What’s in the democracy review?

Submitted by SJW on 11 September, 2018 - 9:49 Author: Keith Road
Voting

Labour’s National Executive Committee meeting on 18 September will be the last place the democracy review is discussed and amended before it is put before the 2018 conference.

It is unclear exactly how the varying proposals will be voted on, or how they may interact or conflict with rule changes which are due for debate at this conference.

Hopefully the NEC will provide clarity on this point but delegates will probably not see the review until the eve of conference. To help support the democratic process, the review should be published as soon as possible following the NEC meeting, and at the conference it should be moved in parts allowing delegates to make proper decisions. The last time a review was undertaken, Refounding Labour, delegates were only able to see the document less than a week before publication and it was voted on as a whole by the conference.

The press have been mostly focused on Momentum’s support for a version of mandatory reselection, which comes from a rule change rather than as part of the review.

There is an ongoing debate on what will happen with the trigger process for MPs. It is almost certain that no proposal outside of the democracy review, such as Labour International’s rule change for “Open Selections” will be adopted. The Unions are unlikely to put their weight behind any proposals that are not covered in the review. John McDonnell hinted heavily when interviewed on the Today programme on 11 September that he does not believe there will be significant changes to the current trigger process, which he then went on to defend as reasonable. Unlike McDonnell, Solidarity believes that mandatory reselection is a fundamental method of accountability for MPs, councillors and any other elected officials. McDonnell is busy trying to calm down growing tension with the Labour right and in response to the recent no confidence votes against a number of sitting Labour MPs.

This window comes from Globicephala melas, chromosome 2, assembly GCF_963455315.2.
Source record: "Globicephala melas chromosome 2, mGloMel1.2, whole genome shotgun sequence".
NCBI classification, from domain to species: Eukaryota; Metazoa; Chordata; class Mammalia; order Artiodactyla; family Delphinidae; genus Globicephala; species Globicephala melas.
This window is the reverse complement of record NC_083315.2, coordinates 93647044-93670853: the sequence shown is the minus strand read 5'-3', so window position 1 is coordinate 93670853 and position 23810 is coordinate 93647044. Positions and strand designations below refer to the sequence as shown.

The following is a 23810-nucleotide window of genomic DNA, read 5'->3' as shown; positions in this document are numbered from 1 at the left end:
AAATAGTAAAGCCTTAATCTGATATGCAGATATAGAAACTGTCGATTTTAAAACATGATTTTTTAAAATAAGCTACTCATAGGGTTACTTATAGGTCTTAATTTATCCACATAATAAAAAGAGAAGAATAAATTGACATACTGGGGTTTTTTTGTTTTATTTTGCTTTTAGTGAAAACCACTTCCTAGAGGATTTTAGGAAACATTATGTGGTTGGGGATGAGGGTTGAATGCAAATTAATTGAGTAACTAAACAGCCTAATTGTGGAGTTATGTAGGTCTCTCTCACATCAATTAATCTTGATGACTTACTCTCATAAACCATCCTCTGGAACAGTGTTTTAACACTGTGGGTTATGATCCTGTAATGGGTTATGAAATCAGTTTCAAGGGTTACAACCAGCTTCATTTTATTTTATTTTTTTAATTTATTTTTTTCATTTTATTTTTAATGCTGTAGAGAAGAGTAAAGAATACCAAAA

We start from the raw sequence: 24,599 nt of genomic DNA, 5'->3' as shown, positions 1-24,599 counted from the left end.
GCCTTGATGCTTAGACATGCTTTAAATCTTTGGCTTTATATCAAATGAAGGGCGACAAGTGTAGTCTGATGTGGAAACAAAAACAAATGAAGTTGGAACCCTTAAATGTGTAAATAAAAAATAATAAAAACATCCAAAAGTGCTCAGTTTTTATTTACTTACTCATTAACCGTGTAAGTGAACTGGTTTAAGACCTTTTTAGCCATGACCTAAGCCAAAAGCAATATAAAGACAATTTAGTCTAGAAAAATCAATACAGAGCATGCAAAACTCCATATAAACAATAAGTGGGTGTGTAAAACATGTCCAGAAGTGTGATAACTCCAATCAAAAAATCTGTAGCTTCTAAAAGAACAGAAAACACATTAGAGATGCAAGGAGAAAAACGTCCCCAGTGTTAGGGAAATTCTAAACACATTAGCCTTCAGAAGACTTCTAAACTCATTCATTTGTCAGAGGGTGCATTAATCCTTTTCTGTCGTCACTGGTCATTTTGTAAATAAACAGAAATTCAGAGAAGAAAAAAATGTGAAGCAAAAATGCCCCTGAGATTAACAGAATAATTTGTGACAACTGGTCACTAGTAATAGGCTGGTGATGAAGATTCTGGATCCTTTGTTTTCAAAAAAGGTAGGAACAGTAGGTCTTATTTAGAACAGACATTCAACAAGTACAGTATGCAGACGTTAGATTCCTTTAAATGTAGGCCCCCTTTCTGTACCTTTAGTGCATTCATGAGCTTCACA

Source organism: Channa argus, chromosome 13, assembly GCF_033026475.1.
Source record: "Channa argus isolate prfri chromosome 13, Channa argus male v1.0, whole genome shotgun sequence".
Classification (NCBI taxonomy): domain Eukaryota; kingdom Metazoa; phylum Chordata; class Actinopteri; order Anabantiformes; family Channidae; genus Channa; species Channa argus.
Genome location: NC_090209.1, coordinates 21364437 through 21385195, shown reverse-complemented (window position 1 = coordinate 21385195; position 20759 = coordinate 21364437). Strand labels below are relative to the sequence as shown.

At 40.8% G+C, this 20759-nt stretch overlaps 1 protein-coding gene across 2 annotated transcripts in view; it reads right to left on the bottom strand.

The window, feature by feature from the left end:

The National Policy Forum is set to be scrapped, a welcome change and one that has been a key demand of the left since it was setup under Kinnock.

Those elected to the NPF as of 3 September, will hopefully never meet! While abolition of the NPF will mean conference regains its sovereignty over policy, activists are still going to have to push for it to be enforced.

Despite a genuine commitment to party democracy, all policy that came into the 2017 manifesto, and since, has come from the Leaders and Shadow Cabinet offices. A lot of these proposals have been popular with members but they have failed to take into account actual policy the Labour Party has. Similarly the votes won at conference in 2017 have hardly been mentioned let alone become policy or even campaigns.

The change in NEC elections is reasonable, to have a by-election in the case of a member stepping down rather than the highest loser getting an automatic place. Scottish and Welsh reps could now be elected by their conference delegates and in the event of the UK leaving the EU, the place for MEPs would be replaced by a dedicated place for a disabled member. A welcome development but representation for disabled members should exist regardless of Britain’s relationship with the EU.

Rather than at the level of the leadership and governing of the whole party, some of the controversy was generated by a GMB-backed proposal that Labour members in an area would elect their own council leaders rather than the labour group. Not surprisingly the Councillors reps on the NEC are unhappy, both are right wingers.
Sadly these proposals are now shelved awaiting further consultation.

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